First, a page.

If the NFL regular season is for armchair quarterbacking, the offseason is for armchair general managing. It’s not easy to be entirely content with the decisions your favorite team makes with the season still months away. Dallas Cowboys fans have been particularly frustrated with the front office after seasons of conservative spending in free agency and years of pushing an unavoidable long-term extension with QB Dak Prescott.
This year, however, we should give credit to the Dallas Cowboys for getting the offseason right.
The elephant in the room is Dak Prescott’s deal. After letting the negotiations run for a couple of years longer than they should’ve, the Cowboys secured their franchise quarterback for the next four years. Better late than never.
Now, granted, it was not an ideal offseason. After all, the Cowboys’ most important signings in free agency were one-year deals. Damontae Kazee and Keanu Neal should make an instant impact on defense but they don’t provide a long-term answer. Also, once again, the front office steered clear from bigger, more expensive signings.
Even in a year that featured plenty of options to upgrade the defensive backfield in March, the Dallas Cowboys are still in a weak spot at cornerback and safety.
While one could disagree with their beliefs on free agency, the truth is the Cowboys were never going to fully fix the defense that broke all the wrong records in 2020 with a few signings. Instead, the biggest upgrade they made on defense was adding Dan Quinn to the coaching staff.
Despite a mixed bag of results in his coaching career, Quinn is familiar with winning. He certainly won’t have the talent he had in Seattle when he coached the Legion of Boom, but he should be an upgrade over Mike Nolan.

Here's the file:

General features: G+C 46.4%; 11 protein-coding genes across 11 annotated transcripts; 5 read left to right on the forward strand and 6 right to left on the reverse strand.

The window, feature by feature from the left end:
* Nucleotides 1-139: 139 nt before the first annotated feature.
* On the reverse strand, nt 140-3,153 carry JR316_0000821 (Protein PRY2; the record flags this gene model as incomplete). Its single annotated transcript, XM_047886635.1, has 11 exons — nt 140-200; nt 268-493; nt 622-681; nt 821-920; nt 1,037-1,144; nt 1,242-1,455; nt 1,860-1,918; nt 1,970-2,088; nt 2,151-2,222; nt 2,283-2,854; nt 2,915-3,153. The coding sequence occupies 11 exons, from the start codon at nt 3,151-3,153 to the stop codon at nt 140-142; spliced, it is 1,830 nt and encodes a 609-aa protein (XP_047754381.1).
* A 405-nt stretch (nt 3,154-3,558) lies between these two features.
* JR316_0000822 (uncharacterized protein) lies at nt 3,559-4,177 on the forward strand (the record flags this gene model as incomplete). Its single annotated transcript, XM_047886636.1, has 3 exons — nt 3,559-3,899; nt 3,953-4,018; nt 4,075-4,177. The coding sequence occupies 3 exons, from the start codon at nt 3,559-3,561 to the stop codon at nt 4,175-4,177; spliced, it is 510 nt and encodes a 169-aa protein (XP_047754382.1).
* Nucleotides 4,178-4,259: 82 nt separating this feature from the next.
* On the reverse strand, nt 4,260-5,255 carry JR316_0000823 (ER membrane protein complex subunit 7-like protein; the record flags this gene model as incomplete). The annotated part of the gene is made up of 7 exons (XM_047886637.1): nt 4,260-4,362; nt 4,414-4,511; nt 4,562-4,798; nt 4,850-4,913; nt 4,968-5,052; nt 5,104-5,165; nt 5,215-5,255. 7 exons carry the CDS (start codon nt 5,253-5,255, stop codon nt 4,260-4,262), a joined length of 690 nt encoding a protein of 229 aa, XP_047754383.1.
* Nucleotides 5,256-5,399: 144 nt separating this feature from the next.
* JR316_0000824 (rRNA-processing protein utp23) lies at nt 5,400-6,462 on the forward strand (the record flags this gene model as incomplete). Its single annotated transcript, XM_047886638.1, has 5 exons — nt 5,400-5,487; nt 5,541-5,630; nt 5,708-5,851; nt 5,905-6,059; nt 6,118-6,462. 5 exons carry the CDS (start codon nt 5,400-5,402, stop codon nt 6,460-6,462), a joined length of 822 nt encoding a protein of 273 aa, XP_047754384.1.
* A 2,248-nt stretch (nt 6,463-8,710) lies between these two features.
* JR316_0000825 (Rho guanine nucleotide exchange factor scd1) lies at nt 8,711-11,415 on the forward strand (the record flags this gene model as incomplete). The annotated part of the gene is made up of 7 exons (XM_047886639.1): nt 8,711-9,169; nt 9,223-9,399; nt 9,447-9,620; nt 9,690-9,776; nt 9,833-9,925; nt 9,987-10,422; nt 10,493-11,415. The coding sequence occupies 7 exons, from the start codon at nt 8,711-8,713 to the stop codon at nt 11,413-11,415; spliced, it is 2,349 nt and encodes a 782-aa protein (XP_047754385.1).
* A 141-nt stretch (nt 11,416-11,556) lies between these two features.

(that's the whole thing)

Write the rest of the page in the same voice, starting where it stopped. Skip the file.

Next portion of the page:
Plus, the Cowboys added plenty of defensive players in the NFL Draft, drafting defense only with their first six picks. While we shouldn’t expect a rebuilt defense, we shouldn’t expect such a bad unit like the one we witnessed in 2020.
One popular complaint regarding the Dallas Cowboys’ offseason was not adding a better offensive lineman. The Cowboys waited until the fourth round to draft OT Josh Ball even though they had an opportunity to get Rashawn Slater in the first and other tackles in the second and third round. Personally, I liked the idea of getting Slater if the two top cornerbacks were off the board, which they were.
But the Cowboys feel better about two things than most fans do. 1) Tyron Smith’s health. 2) Left Guard Connor Williams. So drafting a player with the mindset of exploiting his position flex might not have made as much sense as adding Micah Parsons with a win-now mentality.
The Cowboys also avoided mistakes by not trading players like Michael Gallup. Many fans and analysts suggested the possibility, but I strongly believe keeping Gallup made the most sense. Even if they fail to re-sign him after 2021, the Cowboys are poised to be one of the best WR units in the NFL. Why change that when you’re depending as much as you are on your offense?
The 2021 NFL Kickoff is less than 100 days away. Although it remains to be seen what kind of a team the Dallas Cowboys will prove to be this year, I believe the front office got the offseason right.
Featured Image Via Matthew Emmons-USA TODAY Sports